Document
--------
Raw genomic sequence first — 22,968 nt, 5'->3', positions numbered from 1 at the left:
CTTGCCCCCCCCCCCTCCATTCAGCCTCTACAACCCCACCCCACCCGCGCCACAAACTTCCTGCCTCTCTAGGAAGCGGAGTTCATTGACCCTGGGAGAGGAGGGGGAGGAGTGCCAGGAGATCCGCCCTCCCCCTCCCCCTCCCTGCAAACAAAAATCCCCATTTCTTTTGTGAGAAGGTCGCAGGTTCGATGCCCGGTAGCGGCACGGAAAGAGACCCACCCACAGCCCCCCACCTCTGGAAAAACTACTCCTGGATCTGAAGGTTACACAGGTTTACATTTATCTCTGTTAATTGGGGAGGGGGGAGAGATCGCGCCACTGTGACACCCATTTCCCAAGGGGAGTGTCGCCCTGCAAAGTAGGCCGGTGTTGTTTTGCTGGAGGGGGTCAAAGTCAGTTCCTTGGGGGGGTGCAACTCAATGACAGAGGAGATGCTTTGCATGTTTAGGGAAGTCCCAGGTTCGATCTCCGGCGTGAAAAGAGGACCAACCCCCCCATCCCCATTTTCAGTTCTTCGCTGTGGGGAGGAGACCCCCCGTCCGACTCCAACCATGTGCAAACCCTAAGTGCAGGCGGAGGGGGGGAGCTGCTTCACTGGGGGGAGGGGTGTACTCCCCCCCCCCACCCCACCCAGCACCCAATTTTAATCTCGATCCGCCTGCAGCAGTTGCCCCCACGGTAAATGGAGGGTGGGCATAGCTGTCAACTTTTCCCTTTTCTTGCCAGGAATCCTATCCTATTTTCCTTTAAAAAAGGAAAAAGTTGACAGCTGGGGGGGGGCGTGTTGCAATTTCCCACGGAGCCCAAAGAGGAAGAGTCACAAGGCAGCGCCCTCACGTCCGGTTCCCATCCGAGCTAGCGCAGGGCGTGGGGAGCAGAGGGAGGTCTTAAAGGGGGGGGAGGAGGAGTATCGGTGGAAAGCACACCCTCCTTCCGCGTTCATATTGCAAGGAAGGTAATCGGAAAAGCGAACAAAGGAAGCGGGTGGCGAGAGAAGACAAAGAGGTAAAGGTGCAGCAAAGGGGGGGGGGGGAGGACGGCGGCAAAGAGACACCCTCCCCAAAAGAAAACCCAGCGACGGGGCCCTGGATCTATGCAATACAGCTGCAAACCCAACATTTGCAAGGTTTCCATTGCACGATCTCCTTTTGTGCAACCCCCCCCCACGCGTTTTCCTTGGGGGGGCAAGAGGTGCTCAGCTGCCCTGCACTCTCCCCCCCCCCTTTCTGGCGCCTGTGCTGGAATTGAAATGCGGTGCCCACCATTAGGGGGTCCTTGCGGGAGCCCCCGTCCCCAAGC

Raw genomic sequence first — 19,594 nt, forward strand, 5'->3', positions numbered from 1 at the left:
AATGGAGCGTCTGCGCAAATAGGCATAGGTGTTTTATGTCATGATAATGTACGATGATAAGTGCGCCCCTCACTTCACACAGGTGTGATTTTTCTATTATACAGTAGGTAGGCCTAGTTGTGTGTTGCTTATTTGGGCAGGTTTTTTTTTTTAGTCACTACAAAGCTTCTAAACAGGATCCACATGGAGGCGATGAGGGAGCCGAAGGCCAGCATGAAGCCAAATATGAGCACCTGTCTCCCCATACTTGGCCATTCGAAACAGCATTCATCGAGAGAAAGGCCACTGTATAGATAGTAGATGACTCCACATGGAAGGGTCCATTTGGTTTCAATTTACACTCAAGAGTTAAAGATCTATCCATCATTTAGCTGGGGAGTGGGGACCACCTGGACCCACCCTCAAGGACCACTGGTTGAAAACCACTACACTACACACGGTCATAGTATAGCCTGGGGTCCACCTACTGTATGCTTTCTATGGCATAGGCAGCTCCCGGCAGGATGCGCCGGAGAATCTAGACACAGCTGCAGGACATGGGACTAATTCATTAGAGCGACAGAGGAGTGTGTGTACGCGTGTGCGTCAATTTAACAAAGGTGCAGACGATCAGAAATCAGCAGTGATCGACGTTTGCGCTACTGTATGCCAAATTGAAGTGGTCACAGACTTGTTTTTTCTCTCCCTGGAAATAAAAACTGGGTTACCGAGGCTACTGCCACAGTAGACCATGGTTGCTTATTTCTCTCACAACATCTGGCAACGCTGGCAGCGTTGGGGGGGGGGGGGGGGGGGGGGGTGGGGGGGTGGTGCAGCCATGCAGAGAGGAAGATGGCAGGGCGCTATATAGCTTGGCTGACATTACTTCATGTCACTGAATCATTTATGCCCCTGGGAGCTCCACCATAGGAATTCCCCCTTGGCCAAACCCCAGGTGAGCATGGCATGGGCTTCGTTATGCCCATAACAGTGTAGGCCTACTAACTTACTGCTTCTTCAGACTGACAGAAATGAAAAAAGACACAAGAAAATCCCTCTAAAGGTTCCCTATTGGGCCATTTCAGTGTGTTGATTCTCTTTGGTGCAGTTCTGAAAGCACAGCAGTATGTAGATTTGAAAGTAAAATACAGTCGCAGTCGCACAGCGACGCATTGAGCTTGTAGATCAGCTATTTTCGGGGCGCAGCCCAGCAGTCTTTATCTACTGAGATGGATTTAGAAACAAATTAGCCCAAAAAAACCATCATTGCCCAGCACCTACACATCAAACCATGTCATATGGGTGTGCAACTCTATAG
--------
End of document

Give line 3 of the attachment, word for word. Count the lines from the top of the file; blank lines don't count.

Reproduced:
Raw genomic sequence first — 19,594 nt, forward strand, 5'->3', positions numbered from 1 at the left: